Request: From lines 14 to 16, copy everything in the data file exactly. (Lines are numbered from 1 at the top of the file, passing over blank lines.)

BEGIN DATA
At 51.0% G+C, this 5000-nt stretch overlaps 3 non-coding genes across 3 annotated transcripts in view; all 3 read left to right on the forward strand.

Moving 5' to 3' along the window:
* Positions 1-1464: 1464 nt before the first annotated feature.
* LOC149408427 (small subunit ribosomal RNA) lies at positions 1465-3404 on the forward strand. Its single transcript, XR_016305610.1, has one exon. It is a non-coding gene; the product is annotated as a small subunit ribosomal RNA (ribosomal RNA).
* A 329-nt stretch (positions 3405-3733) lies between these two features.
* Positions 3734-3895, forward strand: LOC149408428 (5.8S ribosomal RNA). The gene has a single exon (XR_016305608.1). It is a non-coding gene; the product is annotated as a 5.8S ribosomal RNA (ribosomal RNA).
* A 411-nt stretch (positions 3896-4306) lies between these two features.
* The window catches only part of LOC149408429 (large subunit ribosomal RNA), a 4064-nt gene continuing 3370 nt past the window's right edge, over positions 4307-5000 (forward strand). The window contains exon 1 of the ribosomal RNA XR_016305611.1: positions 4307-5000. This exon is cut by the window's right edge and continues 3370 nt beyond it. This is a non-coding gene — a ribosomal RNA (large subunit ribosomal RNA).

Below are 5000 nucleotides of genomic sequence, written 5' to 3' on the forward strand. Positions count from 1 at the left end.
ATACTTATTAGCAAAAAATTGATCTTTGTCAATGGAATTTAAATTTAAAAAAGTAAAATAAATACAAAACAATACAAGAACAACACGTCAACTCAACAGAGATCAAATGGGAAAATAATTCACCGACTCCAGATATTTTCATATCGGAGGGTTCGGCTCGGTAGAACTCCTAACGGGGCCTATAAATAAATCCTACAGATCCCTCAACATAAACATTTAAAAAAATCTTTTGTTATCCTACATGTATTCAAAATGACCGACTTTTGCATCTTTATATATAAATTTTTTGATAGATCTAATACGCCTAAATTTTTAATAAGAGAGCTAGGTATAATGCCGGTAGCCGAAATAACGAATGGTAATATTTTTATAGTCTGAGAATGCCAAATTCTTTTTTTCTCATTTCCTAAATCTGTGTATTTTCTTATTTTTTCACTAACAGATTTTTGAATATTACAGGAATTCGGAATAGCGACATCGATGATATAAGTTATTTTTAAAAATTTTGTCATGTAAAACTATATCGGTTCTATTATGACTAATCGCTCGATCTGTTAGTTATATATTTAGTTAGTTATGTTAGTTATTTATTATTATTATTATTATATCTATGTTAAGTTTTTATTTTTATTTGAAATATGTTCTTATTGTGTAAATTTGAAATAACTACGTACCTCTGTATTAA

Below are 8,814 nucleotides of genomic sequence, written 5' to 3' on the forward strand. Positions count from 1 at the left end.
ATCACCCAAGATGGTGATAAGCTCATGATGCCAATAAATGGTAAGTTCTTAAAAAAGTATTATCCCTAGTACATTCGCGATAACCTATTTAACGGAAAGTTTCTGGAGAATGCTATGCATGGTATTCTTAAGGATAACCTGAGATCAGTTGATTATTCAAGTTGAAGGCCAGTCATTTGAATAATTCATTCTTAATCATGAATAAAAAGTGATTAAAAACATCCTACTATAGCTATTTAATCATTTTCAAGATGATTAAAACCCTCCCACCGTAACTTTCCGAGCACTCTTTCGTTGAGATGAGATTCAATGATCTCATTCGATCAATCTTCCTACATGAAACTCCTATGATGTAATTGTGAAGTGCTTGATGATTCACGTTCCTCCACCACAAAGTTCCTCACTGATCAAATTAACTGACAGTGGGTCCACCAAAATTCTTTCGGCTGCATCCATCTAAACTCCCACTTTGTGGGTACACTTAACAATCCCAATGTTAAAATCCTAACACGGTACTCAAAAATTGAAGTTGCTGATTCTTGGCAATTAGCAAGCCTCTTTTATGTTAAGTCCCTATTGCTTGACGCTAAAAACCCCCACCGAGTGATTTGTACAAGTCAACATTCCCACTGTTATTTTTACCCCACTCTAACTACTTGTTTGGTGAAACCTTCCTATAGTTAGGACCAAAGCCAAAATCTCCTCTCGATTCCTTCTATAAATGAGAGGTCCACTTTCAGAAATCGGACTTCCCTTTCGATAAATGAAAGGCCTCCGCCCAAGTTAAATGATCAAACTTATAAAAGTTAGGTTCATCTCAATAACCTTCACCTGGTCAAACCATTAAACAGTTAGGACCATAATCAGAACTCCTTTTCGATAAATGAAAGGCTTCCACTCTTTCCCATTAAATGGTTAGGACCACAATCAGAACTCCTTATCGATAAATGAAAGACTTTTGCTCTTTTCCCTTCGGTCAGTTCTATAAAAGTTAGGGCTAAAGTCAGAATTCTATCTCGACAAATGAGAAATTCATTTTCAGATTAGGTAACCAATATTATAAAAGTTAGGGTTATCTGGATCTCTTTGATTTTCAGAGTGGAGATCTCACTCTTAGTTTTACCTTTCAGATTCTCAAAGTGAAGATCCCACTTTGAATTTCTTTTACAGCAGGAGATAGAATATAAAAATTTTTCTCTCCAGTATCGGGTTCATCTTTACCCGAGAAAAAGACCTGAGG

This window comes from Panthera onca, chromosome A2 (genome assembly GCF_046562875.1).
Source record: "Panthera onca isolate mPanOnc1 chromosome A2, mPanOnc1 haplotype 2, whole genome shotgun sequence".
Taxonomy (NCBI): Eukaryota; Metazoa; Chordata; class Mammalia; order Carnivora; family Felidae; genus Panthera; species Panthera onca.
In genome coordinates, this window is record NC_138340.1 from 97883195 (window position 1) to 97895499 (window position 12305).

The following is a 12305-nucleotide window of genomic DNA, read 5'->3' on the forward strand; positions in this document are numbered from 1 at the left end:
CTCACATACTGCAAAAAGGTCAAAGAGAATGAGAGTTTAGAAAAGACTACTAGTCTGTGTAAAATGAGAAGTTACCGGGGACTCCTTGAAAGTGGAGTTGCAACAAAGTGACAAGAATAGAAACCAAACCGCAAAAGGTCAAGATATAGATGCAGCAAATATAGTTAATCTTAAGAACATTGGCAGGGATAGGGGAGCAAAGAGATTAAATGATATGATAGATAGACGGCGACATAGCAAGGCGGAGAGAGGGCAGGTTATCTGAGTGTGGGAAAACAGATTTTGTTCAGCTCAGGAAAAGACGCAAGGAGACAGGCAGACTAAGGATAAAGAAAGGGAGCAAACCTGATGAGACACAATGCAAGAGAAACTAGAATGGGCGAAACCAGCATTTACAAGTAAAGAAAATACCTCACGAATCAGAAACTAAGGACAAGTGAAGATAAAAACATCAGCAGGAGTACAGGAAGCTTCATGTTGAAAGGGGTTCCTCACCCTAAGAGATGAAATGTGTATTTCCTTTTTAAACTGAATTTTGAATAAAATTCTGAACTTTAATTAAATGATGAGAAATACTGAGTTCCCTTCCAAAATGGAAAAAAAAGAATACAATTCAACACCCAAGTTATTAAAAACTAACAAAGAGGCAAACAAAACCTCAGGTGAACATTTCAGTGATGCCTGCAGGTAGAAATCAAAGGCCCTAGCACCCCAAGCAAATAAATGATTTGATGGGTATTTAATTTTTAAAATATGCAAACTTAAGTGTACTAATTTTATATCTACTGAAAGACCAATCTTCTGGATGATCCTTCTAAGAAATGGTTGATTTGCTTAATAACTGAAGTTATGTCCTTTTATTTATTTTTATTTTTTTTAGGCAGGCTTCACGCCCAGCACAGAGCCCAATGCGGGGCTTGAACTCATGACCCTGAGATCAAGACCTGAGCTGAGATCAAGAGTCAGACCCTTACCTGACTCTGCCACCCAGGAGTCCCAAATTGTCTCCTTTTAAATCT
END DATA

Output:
Source record: "Panthera onca isolate mPanOnc1 chromosome A2, mPanOnc1 haplotype 2, whole genome shotgun sequence".
Taxonomy (NCBI): Eukaryota; Metazoa; Chordata; class Mammalia; order Carnivora; family Felidae; genus Panthera; species Panthera onca.
In genome coordinates, this window is record NC_138340.1 from 97883195 (window position 1) to 97895499 (window position 12305).